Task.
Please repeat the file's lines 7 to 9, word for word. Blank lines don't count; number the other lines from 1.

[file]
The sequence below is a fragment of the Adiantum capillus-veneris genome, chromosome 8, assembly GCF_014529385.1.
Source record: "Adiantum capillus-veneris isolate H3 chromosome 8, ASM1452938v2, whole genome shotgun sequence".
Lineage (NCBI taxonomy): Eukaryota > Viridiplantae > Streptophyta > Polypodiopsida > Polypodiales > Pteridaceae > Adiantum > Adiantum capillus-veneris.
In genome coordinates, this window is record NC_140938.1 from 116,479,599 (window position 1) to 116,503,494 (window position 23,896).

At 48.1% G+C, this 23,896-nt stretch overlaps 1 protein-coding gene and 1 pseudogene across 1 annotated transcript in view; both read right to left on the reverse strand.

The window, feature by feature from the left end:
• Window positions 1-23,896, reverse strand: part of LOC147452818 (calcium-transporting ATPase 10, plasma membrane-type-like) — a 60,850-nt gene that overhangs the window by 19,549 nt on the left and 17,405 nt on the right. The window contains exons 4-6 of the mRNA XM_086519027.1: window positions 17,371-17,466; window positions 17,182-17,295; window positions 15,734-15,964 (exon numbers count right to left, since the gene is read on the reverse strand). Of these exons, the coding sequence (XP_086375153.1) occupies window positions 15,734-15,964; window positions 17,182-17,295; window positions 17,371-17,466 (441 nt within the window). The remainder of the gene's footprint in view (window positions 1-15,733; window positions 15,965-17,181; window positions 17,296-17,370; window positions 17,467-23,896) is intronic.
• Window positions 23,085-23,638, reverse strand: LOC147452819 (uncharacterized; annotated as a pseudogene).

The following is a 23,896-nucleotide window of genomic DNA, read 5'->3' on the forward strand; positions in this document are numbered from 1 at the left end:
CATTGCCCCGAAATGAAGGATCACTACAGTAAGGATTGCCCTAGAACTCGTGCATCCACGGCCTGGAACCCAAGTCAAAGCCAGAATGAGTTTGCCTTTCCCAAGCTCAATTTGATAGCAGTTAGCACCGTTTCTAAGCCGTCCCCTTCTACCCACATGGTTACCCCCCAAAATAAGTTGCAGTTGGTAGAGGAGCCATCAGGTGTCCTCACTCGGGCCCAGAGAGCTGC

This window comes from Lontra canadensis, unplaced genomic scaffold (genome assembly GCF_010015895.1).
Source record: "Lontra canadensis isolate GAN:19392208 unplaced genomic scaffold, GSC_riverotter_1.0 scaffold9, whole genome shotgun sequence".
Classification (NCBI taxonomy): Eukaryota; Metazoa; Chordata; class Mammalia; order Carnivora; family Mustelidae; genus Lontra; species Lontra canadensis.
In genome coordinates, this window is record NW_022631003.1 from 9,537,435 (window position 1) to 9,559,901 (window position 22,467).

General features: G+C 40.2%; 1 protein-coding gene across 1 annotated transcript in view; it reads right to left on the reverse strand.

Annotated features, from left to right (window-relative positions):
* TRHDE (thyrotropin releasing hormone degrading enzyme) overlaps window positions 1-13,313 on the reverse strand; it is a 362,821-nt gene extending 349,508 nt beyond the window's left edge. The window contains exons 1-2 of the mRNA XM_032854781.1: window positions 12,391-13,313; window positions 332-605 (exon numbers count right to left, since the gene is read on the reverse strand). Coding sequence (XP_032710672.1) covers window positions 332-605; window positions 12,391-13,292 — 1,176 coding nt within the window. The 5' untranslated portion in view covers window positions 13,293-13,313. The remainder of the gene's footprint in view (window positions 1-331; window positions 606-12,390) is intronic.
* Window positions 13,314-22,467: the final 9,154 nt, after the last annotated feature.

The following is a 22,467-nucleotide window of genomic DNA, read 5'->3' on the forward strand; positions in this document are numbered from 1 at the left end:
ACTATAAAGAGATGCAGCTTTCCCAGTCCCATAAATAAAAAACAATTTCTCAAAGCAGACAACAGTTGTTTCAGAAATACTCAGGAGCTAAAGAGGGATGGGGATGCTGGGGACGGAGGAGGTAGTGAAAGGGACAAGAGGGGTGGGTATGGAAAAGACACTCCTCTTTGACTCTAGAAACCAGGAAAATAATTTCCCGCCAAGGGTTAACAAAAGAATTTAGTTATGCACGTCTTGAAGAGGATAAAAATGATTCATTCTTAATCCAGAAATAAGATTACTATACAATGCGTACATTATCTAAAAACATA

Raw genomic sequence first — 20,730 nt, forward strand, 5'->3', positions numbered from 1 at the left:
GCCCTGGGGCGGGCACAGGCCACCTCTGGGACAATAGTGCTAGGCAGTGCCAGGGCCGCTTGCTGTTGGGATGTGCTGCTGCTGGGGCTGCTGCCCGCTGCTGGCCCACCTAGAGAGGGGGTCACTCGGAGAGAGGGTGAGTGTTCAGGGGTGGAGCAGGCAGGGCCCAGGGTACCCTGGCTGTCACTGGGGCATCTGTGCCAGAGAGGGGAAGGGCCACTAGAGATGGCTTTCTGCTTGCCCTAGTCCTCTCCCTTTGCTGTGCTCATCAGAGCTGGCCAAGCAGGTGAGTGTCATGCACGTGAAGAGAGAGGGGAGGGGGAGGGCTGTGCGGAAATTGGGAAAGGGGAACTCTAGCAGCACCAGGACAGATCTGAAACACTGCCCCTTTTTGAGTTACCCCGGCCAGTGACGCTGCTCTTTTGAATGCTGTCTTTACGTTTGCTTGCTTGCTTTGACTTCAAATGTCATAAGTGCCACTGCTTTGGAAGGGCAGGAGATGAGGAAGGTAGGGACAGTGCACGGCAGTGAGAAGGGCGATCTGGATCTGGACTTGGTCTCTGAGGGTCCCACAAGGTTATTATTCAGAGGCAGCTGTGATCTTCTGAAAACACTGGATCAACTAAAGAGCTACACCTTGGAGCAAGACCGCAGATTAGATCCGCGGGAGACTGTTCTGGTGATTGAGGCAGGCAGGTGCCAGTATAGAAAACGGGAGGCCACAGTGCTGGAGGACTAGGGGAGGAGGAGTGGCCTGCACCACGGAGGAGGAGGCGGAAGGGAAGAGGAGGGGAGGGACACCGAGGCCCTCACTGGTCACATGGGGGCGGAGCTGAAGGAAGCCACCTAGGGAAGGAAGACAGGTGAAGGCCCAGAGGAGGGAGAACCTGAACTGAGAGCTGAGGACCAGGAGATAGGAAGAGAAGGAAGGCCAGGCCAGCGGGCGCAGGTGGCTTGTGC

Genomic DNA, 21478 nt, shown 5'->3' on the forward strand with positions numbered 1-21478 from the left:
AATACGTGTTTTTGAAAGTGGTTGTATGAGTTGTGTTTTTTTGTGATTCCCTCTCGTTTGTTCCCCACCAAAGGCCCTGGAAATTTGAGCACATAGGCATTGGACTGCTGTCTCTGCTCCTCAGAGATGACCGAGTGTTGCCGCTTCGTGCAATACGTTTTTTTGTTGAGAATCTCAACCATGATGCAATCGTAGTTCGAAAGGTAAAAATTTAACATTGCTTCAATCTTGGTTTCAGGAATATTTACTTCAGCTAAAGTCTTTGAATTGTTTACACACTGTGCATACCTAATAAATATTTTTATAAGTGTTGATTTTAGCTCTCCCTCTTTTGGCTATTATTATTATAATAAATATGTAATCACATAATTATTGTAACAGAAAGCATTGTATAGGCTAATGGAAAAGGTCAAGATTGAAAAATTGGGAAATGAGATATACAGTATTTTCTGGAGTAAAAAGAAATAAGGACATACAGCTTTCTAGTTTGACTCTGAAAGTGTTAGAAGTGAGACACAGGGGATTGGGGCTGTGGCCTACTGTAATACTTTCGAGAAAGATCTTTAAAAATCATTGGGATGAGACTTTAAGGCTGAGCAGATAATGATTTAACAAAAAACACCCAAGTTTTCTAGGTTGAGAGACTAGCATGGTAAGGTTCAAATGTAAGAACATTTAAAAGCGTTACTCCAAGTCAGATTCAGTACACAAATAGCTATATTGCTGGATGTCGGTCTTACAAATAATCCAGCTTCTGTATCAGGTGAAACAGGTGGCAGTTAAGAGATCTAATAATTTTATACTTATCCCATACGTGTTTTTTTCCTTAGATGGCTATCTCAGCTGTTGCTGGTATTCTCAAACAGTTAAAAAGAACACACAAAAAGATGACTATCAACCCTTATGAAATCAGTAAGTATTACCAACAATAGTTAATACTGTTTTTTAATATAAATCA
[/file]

• Window positions 1-23,896, reverse strand: part of LOC147452818 (calcium-transporting ATPase 10, plasma membrane-type-like) — a 60,850-nt gene that overhangs the window by 19,549 nt on the left and 17,405 nt on the right. The window contains exons 4-6 of the mRNA XM_086519027.1: window positions 17,371-17,466; window positions 17,182-17,295; window positions 15,734-15,964 (exon numbers count right to left, since the gene is read on the reverse strand). Of these exons, the coding sequence (XP_086375153.1) occupies window positions 15,734-15,964; window positions 17,182-17,295; window positions 17,371-17,466 (441 nt within the window). The remainder of the gene's footprint in view (window positions 1-15,733; window positions 15,965-17,181; window positions 17,296-17,370; window positions 17,467-23,896) is intronic.
• Window positions 23,085-23,638, reverse strand: LOC147452819 (uncharacterized; annotated as a pseudogene).

The following is a 23,896-nucleotide window of genomic DNA, read 5'->3' on the forward strand; positions in this document are numbered from 1 at the left end: